LAS VEGAS – On opening night of the 2019 National Finals Rodeo, Tim O’Connell scored 88 points on Powder River Rodeo’s Two Buck Chuck and was just a point off the first-round record.
It was a tremendous way to start his sixth NFR, however, there were four guys who had better scores, three of whom beat the previous mark of 89 points with rides in the 90s.
“I don’t now if in the history of this event that three guys have showed three 90s in the first round, and that’s just our hopper pen,” he said, explaining that the opening round is supposed to be the most fun horses they can get on over the 10 nights of ProRodeo’s championship event. “These were just supposed to be the nice ones.
“We are here, and we are here to play. We mean business. You are going to see a dog fight all the way to Round 10.”
O’Connell is the three-time reigning world champion bareback rider, but among the top 15 men who compete in the rugged event, there is a strong comradery. They are a team, and they look at the game as such. When one rides well, the others are cheering him on. It’s never mano-y-mano; it’s always every cowboy matched with whatever horse, and the rides can be poetry, yet also body bending.
But the name of the game is to win as much money as possible, and that’s to have a better score than most everyone else in the field.
“I caught fifth tonight, but I still have nine more rounds to pluck away at these guys,” said O’Connell, who added $6,769 Thursday and pushed his season earnings to $129,938. “It’s so important to catch checks each night. It’s so important to stay solid in the average. The guy that wins the average here is probably going to be the guy that wins the world.
“I’m solid; I’m excited. This could have been taken away from me so fast. I’ve enjoyed every moment of it so far. There are some little things to work on to make sure I’m ready for (Friday) night.”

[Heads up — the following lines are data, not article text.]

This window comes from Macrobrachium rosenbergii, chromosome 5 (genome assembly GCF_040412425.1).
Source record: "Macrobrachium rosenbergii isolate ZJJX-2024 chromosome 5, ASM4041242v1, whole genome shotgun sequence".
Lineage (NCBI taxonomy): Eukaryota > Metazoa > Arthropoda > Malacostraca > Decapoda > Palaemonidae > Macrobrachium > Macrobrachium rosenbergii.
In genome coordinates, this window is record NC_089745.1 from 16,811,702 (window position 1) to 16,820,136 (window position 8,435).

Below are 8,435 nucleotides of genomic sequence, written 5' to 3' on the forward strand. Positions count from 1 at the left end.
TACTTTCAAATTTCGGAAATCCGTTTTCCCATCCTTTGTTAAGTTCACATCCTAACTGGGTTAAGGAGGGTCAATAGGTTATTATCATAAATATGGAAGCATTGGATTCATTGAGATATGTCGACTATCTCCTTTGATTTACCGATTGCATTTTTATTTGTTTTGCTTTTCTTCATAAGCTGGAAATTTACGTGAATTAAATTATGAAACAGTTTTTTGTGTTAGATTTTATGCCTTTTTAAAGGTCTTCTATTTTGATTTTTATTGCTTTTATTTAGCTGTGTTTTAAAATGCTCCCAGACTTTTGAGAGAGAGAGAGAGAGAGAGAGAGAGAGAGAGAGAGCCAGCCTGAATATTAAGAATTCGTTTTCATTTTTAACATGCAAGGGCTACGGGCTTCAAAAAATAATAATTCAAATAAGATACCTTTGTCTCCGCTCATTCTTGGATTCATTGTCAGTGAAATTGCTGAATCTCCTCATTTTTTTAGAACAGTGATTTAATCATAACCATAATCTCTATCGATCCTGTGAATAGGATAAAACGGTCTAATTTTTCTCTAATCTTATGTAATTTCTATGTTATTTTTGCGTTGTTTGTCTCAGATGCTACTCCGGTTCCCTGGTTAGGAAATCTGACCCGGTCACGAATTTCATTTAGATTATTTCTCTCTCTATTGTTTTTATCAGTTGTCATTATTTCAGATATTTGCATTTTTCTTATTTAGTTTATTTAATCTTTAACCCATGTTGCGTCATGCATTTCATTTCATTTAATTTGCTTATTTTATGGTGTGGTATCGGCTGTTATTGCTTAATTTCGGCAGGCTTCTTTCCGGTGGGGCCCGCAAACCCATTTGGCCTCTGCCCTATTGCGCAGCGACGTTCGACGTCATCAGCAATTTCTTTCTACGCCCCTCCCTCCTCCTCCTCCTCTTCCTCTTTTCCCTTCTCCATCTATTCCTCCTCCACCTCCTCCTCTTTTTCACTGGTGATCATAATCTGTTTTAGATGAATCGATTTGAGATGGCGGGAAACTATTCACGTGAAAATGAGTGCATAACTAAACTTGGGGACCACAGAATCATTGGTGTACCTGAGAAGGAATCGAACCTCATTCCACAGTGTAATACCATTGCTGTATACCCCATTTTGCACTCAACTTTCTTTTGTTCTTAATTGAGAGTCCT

He understands the importance of winning the average by having the best cumulative score of the 10 December nights of the NFR. In his three world titles, he won the first two average championships outright, then spit the average a year ago with Steven Dent.
Still, he trails the leader, Clayton Biglow, by nearly $83,000. That means the Californian is in the driver’s seat, but that doesn’t mean his path can’t be detoured. O’Connell has faced his own road bumps along the way this season. He suffered a severely damaged shoulder after his final-round ride last December and sat out of action until late June. Then, he pushed the gas pedal down and earned more than $100,000 in the final three and a half months of the season to advance to the NFR.
“I’m not being hunted (like the last three years); I’m the hunter,” said O’Connell, 28, of Zwingle, Iowa, now living in Marshall, Missouri, with his wife, Sami, and their son, Hazen. “There’s a little pressure off me, but I do believe everyone needs to look over their shoulders, because I do plan on coming here and taking care of business.”